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Jez Hellard and the Djukella Orchestra - Heavy Wood
 

Releasing new albums without a record label is an expensive game... Donate to the creation of more fine music here.


 

Top  Upcoming Gigs
DATE | TIME
VENUE | ADDRESS
August 18th Fri
8:00pm - 10:30pm
Jez Hellard & The Djukella Orchestra
The Hawthorns Hotel, Glastonbury
August 20th Sun
1:00pm - 4:00pm
Jez Hellard & The Djukella Orchestra
The Bell Inn, Walcott Street, Bath.
August 24th Thu
8:30pm - 11:00pm
Jez Hellard & The Djukella Orchestra
Jam in a Jar, 599 Green Lanes, Haringey, London.
 

Top  A pallet load of jammy goodness...

Many thanks to all who have pre-ordered a copy (or even multiple copies) of our fantastic new live album, D’rect from the Shire, and to all the delightful audiences who’ve come to hear The Djukella Orchestra play around Kent, Sussex, London, Hampshire and Dorset these past couple of weeks.

I’m very excited to say that the physical copies of the album have now arrived, neatly stacked on a pallet of jammy goodness, and are both looking and sounding marvellous. I’m just sealing up envelopes for the first batch of lucky recipients and heading to the post office. (For those of you who think CDs are old hat, it will be available to download to your favoured device shortly.) Now we just need to pay £3000+ of invoices in the next 28 days… Eeek!

It will be released officially to the general public with a run of concerts in the cool winds of autumn, but YOU CAN GET YOUR HANDS ON ONE RIGHT NOW (or as soon as the Royal Mail can oblige), and help save us from going bankrupt in the meantime.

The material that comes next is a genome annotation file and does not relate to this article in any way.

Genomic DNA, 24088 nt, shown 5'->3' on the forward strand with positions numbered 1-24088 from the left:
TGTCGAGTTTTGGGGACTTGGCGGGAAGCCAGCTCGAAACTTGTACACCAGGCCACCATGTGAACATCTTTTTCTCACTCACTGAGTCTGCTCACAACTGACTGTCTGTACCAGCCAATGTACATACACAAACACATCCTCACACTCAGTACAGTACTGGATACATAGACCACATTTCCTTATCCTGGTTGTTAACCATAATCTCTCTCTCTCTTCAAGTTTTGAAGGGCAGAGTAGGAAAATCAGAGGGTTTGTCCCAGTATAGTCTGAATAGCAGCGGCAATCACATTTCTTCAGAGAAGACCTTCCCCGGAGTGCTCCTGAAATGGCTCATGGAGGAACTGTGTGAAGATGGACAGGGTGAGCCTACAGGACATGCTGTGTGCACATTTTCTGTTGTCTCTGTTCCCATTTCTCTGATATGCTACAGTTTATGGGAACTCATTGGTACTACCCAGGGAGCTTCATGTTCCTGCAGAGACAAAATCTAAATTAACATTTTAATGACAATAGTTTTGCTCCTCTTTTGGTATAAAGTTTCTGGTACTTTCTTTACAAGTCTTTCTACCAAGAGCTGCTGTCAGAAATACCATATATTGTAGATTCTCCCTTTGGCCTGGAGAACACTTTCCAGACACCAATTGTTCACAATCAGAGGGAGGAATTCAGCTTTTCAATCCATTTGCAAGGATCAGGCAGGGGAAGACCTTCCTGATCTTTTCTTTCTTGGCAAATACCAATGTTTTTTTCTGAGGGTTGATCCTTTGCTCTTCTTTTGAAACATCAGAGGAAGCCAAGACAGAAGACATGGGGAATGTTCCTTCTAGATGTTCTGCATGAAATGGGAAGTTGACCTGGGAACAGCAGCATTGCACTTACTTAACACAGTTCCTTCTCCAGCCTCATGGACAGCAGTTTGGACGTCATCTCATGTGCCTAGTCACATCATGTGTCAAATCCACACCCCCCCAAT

So if you’ve been thinking “I’d like to get myself one of those” but have forgotten to click the link and initiate its arrival, now’s the time to act!

If you have friends who like music, jam, poetry, wit, wisdom, singing and/or dancing, get them a copy, or tell them to buy their own (depends on the friend, I suppose). If you don’t like music, songs, jam or people, then buy several copies for people you don’t like. Everyone’s a winner…

Over the past couple of weeks we’ve been lucky enough to wallow a little in the sights and sounds of the south coast, from the Isle of Thanet to the Isle of Purbeck (both are in fact peninsulae if you want to be picky) and back, taking in a touch of East London, with plenty of Hampshire downs and a good chunk of the High Weald thrown in for good measure; singing to a catholic selection of sailors, hipsters, gentlefolk and geomancers, ramblers, gamblers, musos and mermaids. It has been an absolute pleasure play for, sing to and chat with you all along the way.

Thanks to Kevin & Jean at The Square and Compass, Paul, Retta, Charlie and the Cheriton Sessions team, Andrew, Doug, Tony and all at Kipp’s, the incredibly hardworking Laura at Jamboree, Michelle and the crew in Wingham (not to mention Steafan, Saskia and Clan Hannigan… what a coincidence!), Chris Basford for saving our bacon at short notice and Nye Parsons, James Gavin and Alastair Caplin for being so darned brilliant.

Now to hit the streets and busk until I’ve got three grand to pay these bills, or my fingers fall off.

Much love to all of you.

Posted: 18th Jul 2017 | Contact

 

Top  D`rect from the Shire for your listening pleasure...

As the sun starts to burn steam off the trees and and the funk of this sweltering summer begins to rise once more, I find my self ready, at last, to send the new Djukella Orchestra album on its merry way to the factory. Resplendently swaddled in jars of the finest King`s Cliffe jam, chutney and home-grown chillies, and packed to the gills with the musical wizardry of Messrs Caplin, Gavin, Henderson, Parsons, Coulthard and Black-Roff, it really is the best thing we`ve ever crafted.

Recorded live in concert on consecutive nights last year, and entitled "D`rect from the Shire" it captures The Djukella Orchestra in majestic form, performing a repertoire described by one happy audient as "wall to wall bangers", and featuring amongst other wonders, the most incredible recordings of Nye Parsons caressing his double-bass we`ve ever managed to preserve.